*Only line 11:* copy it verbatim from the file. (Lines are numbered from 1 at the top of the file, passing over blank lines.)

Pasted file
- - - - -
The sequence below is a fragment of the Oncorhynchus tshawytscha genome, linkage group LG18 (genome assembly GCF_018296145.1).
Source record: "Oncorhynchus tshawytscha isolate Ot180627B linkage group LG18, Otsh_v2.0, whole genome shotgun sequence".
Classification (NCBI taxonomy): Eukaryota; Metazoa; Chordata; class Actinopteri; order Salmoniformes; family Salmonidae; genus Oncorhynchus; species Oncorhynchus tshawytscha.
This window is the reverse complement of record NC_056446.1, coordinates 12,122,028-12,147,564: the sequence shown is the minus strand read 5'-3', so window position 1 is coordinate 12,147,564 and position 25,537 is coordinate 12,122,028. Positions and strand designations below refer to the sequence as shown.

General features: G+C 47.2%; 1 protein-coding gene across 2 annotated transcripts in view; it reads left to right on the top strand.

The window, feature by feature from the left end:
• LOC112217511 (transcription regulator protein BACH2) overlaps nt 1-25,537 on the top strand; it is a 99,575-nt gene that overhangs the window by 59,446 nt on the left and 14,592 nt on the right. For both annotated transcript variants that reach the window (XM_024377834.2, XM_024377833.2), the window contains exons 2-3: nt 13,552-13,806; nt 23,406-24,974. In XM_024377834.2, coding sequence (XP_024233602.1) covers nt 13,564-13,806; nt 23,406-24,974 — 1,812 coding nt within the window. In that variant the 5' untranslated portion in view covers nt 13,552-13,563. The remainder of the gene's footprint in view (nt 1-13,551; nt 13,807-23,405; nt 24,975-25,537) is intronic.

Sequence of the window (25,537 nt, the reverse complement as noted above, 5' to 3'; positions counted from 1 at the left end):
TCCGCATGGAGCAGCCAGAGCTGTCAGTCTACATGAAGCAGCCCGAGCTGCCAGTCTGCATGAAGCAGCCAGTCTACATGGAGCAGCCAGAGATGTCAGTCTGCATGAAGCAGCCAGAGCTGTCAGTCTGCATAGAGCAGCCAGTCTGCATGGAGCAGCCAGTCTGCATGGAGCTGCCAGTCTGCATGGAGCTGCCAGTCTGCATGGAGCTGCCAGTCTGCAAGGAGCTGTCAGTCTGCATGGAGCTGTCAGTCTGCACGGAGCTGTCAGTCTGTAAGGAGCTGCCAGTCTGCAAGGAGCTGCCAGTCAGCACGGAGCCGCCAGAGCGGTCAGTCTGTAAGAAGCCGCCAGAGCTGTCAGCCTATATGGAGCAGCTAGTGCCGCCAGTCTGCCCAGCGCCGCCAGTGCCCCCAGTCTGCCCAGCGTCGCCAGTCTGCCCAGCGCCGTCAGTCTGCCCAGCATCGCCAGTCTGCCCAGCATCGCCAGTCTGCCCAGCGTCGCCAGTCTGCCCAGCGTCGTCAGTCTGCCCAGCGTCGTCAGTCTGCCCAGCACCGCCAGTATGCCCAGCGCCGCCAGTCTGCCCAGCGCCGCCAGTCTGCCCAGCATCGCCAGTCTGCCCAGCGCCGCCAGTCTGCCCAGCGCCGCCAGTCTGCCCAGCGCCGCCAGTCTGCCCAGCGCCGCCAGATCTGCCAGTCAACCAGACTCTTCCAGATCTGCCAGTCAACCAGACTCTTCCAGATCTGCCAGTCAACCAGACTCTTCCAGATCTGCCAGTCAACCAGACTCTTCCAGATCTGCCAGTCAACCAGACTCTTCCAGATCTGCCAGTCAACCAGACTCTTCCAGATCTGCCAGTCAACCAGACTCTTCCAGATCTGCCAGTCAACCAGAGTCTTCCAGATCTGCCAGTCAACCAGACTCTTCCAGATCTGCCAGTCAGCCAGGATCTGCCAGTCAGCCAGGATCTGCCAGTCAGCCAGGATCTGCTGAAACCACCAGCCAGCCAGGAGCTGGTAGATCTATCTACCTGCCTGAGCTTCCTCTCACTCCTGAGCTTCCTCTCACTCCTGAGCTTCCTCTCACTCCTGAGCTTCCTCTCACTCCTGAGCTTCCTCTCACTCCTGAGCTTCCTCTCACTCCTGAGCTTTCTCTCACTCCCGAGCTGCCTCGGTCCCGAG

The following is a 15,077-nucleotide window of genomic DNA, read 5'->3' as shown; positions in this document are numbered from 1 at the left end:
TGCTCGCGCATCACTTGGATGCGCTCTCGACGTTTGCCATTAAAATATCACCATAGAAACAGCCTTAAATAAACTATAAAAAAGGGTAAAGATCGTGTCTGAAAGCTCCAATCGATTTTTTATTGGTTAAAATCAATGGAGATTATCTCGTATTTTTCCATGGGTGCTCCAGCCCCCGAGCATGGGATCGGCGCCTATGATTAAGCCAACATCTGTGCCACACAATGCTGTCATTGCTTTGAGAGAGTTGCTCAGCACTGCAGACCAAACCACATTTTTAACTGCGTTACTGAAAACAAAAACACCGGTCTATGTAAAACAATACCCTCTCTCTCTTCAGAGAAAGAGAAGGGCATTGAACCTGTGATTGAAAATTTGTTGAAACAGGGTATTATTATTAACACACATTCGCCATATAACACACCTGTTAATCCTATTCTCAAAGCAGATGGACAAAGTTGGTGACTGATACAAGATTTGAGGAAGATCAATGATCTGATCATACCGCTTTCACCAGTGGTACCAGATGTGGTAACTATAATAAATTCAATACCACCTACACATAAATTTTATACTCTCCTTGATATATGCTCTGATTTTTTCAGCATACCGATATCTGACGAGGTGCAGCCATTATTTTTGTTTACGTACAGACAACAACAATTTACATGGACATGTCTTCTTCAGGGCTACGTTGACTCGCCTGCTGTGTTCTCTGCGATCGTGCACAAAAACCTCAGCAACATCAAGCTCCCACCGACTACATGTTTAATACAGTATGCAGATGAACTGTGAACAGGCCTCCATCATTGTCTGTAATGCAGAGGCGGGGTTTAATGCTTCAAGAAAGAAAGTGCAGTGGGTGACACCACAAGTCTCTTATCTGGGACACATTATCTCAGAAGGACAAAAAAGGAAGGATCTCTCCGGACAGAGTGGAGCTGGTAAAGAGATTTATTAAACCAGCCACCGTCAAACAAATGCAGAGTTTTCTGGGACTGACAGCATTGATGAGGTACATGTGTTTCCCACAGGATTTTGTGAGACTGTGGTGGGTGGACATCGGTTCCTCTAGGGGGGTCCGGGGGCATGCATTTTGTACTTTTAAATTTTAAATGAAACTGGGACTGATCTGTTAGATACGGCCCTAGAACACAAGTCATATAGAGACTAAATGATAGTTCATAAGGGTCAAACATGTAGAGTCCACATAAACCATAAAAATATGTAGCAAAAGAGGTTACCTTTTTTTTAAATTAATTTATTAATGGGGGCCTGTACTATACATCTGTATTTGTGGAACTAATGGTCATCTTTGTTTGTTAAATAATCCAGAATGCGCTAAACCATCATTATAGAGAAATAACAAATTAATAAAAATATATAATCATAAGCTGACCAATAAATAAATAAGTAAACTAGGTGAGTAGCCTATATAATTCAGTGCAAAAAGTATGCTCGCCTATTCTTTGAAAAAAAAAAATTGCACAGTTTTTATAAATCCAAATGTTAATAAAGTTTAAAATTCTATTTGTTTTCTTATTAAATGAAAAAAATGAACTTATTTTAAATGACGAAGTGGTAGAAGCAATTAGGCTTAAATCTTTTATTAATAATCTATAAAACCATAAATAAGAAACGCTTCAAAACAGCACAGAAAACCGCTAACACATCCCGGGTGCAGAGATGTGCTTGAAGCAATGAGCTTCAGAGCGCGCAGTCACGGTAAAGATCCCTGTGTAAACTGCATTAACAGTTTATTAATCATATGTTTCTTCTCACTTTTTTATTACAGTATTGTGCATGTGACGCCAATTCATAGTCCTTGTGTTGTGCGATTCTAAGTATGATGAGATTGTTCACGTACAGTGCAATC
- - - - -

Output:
TGCTCGCGCATCACTTGGATGCGCTCTCGACGTTTGCCATTAAAATATCACCATAGAAACAGCCTTAAATAAACTATAAAAAAGGGTAAAGATCGTGTCTGAAAGCTCCAATCGATTTTTTATTGGTTAAAATCAATGGAGATTATCTCGTATTTTTCCATGGGTGCTCCAGCCCCCGAGCATGGGATCGGCGCCTATGATTAAGCCAACATCTGTGCCACACAATGCTGTCATTGCTTTGAGAGAGTTGCTCAGCACTGCAGACCAAACCACATTTTTAACTGCGTTACTGAAAACAAAAACACCGGTCTATGTAAAACAATACCCTCTCTCTCTTCAGAGAAAGAGAAGGGCATTGAACCTGTGATTGAAAATTTGTTGAAACAGGGTATTATTATTAACACACATTCGCCATATAACACACCTGTTAATCCTATTCTCAAAGCAGATGGACAAAGTTGGTGACTGATACAAGATTTGAGGAAGATCAATGATCTGATCATACCGCTTTCACCAGTGGTACCAGATGTGGTAACTATAATAAATTCAATACCACCTACACATAAATTTTATACTCTCCTTGATATATGCTCTGATTTTTTCAGCATACCGATATCTGACGAGGTGCAGCCATTATTTTTGTTTACGTACAGACAACAACAATTTACATGGACATGTCTTCTTCAGGGCTACGTTGACTCGCCTGCTGTGTTCTCTGCGATCGTGCACAAAAACCTCAGCAACATCAAGCTCCCACCGACTACATGTTTAATACAGTATGCAGATGAACTGTGAACAGGCCTCCATCATTGTCTGTAATGCAGAGGCGGGGTTTAATGCTTCAAGAAAGAAAGTGCAGTGGGTGACACCACAAGTCTCTTATCTGGGACACATTATCTCAGAAGGACAAAAAAGGAAGGATCTCTCCGGACAGAGTGGAGCTGGTAAAGAGATTTATTAAACCAGCCACCGTCAAACAAATGCAGAGTTTTCTGGGACTGACAGCATTGATGAGGTACATGTGTTTCCCACAGGATTTTGTGAGACTGTGGTGGGTGGACATCGGTTCCTCTAGGGGGGTCCGGGGGCATGCATTTTGTACTTTTAAATTTTAAATGAAACTGGGACTGATCTGTTAGATACGGCCCTAGAACACAAGTCATATAGAGACTAAATGATAGTTCATAAGGGTCAAACATGTAGAGTCCACATAAACCATAAAAATATGTAGCAAAAGAGGTTACCTTTTTTTTAAATTAATTTATTAATGGGGGCCTGTACTATACATCTGTATTTGTGGAACTAATGGTCATCTTTGTTTGTTAAATAATCCAGAATGCGCTAAACCATCATTATAGAGAAATAACAAATTAATAAAAATATATAATCATAAGCTGACCAATAAATAAATAAGTAAACTAGGTGAGTAGCCTATATAATTCAGTGCAAAAAGTATGCTCGCCTATTCTTTGAAAAAAAAAAATTGCACAGTTTTTATAAATCCAAATGTTAATAAAGTTTAAAATTCTATTTGTTTTCTTATTAAATGAAAAAAATGAACTTATTTTAAATGACGAAGTGGTAGAAGCAATTAGGCTTAAATCTTTTATTAATAATCTATAAAACCATAAATAAGAAACGCTTCAAAACAGCACAGAAAACCGCTAACACATCCCGGGTGCAGAGATGTGCTTGAAGCAATGAGCTTCAGAGCGCGCAGTCACGGTAAAGATCCCTGTGTAAACTGCATTAACAGTTTATTAATCATATGTTTCTTCTCACTTTTTTATTACAGTATTGTGCATGTGACGCCAATTCATAGTCCTTGTGTTGTGCGATTCTAAGTATGATGAGATTGTTCACGTACAGTGCAATC